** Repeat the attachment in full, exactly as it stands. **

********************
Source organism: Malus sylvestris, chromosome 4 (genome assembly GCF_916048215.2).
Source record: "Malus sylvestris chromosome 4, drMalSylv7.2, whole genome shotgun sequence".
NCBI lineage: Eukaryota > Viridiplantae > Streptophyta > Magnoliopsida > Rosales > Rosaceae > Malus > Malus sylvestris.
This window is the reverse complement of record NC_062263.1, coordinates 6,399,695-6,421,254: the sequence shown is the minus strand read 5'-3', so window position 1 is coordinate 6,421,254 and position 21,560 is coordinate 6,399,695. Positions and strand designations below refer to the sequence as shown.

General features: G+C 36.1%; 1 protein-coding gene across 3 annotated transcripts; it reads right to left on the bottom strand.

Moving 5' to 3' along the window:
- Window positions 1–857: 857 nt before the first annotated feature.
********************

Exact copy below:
Source organism: Malus sylvestris, chromosome 4 (genome assembly GCF_916048215.2).
Source record: "Malus sylvestris chromosome 4, drMalSylv7.2, whole genome shotgun sequence".
NCBI lineage: Eukaryota > Viridiplantae > Streptophyta > Magnoliopsida > Rosales > Rosaceae > Malus > Malus sylvestris.
This window is the reverse complement of record NC_062263.1, coordinates 6,399,695-6,421,254: the sequence shown is the minus strand read 5'-3', so window position 1 is coordinate 6,421,254 and position 21,560 is coordinate 6,399,695. Positions and strand designations below refer to the sequence as shown.

General features: G+C 36.1%; 1 protein-coding gene across 3 annotated transcripts; it reads right to left on the bottom strand.

Moving 5' to 3' along the window:
- Window positions 1–857: 857 nt before the first annotated feature.